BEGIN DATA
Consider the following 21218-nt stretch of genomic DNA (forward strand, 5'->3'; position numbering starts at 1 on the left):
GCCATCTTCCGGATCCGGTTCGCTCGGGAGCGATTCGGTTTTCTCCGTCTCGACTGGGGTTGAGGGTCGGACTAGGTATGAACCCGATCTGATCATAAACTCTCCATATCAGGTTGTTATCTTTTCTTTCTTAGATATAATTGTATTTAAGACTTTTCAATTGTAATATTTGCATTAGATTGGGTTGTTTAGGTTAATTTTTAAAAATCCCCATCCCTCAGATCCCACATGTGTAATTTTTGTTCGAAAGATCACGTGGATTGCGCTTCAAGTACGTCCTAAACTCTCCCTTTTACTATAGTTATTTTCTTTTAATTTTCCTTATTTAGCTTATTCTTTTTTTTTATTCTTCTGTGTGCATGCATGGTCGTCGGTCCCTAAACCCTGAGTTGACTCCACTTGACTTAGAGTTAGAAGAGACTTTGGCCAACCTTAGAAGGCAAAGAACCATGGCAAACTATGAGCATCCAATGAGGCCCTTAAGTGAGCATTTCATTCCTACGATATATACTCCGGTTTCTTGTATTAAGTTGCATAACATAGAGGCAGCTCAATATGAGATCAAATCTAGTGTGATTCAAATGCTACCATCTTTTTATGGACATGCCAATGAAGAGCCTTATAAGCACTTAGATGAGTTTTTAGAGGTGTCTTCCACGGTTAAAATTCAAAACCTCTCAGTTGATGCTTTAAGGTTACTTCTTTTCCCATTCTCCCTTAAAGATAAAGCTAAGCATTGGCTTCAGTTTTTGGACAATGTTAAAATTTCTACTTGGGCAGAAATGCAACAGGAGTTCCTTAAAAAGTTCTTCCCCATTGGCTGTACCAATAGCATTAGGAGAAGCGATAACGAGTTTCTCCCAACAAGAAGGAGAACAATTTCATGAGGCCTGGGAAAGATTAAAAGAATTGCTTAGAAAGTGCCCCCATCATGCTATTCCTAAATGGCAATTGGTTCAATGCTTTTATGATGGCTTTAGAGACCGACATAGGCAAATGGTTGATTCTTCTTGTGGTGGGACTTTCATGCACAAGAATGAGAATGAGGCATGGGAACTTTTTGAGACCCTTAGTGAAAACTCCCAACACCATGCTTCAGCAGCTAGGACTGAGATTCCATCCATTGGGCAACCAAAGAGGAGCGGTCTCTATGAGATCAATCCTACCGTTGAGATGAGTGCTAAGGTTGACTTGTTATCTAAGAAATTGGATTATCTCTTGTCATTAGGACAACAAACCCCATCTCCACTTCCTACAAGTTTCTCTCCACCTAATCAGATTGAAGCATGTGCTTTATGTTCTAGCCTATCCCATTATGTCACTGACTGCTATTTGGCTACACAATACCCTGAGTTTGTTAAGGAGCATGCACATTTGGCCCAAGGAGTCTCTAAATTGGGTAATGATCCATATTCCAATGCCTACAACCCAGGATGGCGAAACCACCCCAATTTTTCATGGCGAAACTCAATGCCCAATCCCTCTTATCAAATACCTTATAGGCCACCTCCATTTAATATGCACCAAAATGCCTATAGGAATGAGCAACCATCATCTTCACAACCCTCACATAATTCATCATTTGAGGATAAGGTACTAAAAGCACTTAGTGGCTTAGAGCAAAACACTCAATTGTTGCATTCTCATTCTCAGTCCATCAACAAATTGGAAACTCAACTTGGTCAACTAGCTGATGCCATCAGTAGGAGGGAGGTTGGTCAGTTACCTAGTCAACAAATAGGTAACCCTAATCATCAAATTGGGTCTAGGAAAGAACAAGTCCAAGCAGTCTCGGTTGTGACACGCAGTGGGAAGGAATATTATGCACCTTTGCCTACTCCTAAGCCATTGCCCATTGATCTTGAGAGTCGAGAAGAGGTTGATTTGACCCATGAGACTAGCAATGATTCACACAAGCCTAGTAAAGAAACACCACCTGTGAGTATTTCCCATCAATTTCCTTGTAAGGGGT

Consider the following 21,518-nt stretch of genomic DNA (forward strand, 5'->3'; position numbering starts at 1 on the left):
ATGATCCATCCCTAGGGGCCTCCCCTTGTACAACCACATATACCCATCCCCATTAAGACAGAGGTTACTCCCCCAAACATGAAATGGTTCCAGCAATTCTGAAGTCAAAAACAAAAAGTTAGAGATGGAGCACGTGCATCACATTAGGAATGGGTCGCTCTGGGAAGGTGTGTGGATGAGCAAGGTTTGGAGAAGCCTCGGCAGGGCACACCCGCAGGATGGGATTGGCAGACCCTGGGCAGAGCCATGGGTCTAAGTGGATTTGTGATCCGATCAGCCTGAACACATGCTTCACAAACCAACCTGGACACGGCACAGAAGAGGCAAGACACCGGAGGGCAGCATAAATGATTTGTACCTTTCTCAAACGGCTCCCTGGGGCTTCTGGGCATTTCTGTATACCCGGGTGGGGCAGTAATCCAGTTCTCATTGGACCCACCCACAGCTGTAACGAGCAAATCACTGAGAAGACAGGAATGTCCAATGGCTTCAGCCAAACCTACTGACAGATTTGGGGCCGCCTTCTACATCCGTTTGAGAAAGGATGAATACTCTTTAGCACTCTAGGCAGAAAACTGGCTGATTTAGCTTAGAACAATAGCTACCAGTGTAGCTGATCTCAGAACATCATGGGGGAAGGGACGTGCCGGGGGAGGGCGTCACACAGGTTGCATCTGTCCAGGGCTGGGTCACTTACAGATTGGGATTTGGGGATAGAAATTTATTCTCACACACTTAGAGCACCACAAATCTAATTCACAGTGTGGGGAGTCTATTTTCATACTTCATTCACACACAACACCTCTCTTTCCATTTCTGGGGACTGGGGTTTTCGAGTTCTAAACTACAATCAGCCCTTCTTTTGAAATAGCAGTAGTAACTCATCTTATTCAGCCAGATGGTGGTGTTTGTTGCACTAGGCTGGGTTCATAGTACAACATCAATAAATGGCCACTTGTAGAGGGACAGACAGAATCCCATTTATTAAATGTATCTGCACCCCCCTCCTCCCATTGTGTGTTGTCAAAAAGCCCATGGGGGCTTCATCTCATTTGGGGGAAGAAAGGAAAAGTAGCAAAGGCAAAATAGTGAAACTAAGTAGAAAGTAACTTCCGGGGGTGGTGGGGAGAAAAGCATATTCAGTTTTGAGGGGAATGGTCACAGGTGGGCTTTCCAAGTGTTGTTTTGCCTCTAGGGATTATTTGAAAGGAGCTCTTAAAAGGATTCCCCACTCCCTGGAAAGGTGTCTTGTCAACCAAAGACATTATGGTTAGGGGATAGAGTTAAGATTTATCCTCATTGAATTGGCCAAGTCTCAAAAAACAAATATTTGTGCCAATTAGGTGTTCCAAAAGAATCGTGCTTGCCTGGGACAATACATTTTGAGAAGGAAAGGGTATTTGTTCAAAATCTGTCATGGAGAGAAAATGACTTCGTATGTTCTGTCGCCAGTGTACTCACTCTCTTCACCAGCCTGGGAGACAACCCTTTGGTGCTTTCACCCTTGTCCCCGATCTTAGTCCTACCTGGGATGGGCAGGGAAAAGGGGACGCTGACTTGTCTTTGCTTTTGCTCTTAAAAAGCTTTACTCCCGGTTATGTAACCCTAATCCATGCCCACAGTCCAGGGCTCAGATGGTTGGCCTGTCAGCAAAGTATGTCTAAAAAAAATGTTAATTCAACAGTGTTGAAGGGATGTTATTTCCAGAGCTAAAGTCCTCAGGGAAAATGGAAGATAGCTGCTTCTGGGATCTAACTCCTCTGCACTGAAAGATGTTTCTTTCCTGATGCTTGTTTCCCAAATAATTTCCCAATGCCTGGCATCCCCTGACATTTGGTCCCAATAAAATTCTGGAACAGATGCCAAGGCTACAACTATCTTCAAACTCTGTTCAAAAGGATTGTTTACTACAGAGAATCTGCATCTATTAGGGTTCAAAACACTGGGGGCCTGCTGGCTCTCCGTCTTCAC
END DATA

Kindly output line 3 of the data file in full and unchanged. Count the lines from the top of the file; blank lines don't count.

Consider the following 21,518-nt stretch of genomic DNA (forward strand, 5'->3'; position numbering starts at 1 on the left):